Millicent: I don't love Millicent as a name, but that might just be me.
Winifred: Winnie is a really cute name, but I do think Winifred sounds a little clunky, especially compared to the other names
Georgina: cute; feels a little less unusual than the others
Patience: I like virtue names from afar– I think that in real life they might have some "I have to live up to my name" issues.
Other ideas: Birdie, Adelaide (nn Addie?), Adela/Adele (could also have the nickname Addie), Beatrice (Bea)
The first name that I thought of was Harlow.
Other ideas: Everett, Milo (if you want something like Miriam), Eli (which is top 100, but I really like it with Miriam so I am putting it on the list anyway), Emmett, Theo
I think that Archie sounds fine with the other names, and agree that Archer or Arthur could be good longer names. Behindthename lists Archie as a diminutive of Archibald, but that sounds a bit out of place when next to Grady, Curtis, and Miriam.
The way that I pronounce Sariah when I read it is the same as Soraya– if you are not attached to the spelling of Sariah, Soraya could be a good way to not feel anxious about using the name (although I doubt you have reason to be).
I am trying not to repeat a lot, but I really like Carter your other children's names.
Blair, Reagan, Evan/Evyn, Ellis, Kennedy, Perry, Tyler
The main issue I could see with Tzippora and Devorah is both are names that, while beautiful, I see and assume that the person who has them is Jewish. I don't know if this is common for others, but I know I would get confused if I met Gentile twins named Tzipporah and Devorah, even if they were called Birdie and Bee.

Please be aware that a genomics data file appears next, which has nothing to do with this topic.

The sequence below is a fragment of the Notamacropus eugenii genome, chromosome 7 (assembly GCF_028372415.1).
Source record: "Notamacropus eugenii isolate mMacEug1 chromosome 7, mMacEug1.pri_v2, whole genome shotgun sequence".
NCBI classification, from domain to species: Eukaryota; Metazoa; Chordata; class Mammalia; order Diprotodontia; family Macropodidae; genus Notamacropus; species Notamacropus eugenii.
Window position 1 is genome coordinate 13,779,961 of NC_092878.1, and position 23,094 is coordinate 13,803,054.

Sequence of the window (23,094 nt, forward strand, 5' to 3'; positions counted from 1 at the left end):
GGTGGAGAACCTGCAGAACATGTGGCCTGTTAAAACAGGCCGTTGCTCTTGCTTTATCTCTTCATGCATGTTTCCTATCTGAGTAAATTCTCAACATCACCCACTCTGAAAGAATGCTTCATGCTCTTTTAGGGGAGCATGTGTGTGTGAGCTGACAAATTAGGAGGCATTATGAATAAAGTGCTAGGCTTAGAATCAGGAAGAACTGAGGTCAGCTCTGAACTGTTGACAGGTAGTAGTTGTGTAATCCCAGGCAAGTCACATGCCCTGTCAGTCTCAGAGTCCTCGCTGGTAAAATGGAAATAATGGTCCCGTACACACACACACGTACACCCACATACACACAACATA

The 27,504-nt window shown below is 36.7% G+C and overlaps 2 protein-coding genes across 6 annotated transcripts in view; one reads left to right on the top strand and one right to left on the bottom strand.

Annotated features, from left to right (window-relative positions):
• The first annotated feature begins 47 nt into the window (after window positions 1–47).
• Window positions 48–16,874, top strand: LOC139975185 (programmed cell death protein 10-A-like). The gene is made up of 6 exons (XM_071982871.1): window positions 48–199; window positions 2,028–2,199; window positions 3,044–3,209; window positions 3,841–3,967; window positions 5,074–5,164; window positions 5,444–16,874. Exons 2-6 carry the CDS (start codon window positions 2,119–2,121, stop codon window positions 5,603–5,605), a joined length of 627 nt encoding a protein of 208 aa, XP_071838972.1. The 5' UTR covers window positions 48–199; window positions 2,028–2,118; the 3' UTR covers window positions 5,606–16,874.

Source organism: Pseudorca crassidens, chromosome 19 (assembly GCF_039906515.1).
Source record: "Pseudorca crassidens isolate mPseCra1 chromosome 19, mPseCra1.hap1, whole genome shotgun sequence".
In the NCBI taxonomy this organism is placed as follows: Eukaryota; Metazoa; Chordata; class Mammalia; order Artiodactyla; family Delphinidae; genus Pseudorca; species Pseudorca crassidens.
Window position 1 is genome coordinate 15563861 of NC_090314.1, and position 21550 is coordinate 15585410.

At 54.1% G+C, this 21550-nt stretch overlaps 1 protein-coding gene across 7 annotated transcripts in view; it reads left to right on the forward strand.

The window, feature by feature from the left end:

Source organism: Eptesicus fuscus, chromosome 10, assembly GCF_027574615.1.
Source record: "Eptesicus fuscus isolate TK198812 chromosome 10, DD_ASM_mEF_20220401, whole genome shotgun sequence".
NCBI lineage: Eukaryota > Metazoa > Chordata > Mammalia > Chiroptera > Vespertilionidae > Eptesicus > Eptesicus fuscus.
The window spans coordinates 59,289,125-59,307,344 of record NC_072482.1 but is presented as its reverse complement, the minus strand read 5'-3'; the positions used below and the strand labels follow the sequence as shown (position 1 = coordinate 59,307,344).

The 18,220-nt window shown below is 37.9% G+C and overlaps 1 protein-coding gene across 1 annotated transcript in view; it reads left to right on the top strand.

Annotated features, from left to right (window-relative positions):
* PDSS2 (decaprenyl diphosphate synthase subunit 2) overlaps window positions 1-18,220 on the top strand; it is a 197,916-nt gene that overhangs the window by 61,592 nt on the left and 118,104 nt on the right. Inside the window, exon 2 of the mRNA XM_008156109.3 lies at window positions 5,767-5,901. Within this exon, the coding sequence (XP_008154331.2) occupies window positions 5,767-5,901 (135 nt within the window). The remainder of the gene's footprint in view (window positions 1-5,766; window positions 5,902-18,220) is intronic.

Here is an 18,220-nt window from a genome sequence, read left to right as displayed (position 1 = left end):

The first thing that came to mind for girls is Avis (which is a personal favorite name) nn Birdie and Willow.
There is a children's book Catherine Called Birdy which shows that the nickname doesn't need to be used for a name that is similar, but that might be weird for twins. You could have Birdy as a middle name- I know twind where one goes by her mn and the other does not, and as far as I know it works.
Ideas for Girls:
Ideas for Boys:
Dalia/ Dahlia, Sylvia, Agatha (nn Aggie), Daphne, Helena, Aurora, Camilla, Bianca, Willow
Of your names, I like Audrey.
Some other ideas:
Eliza, Emilia/Amelia, Julia, Grace
Sadie, May, Cassandra, Camilla, Nora
While David is used among people who are not Jewish, I agree that it still feels Jewish. As previously mentioned, if you pronounce it dah-VEED it will stand out as more Jewish sounding. It might even be more "Jewish-sounding" than Rotem, since Rotem is (I believe) more of a modern Israeli name than a traditional Jewish one, and so might not be as immediately recognizable as a Jewish name to someone who is not familiar with Hebrew.
And the middle name is very rarely not paired with the first name– Rotem David won't be mistaken for a Christian, especially if you have a more Jewish-sounding last name.
The only other name I can think of that might work is Dov, since it, in sound, is similar-ish to David. But I like how Rotem David sounds better.
And of course, a lot of this depends on where you live and where your child will be going to school. David is a popular name (18 in the US) so if you are in an area with lots of Christian Davids, it won't sound Jewish. If your son is at Jewish day school, it certainly not stand out as sounding at all Gentile.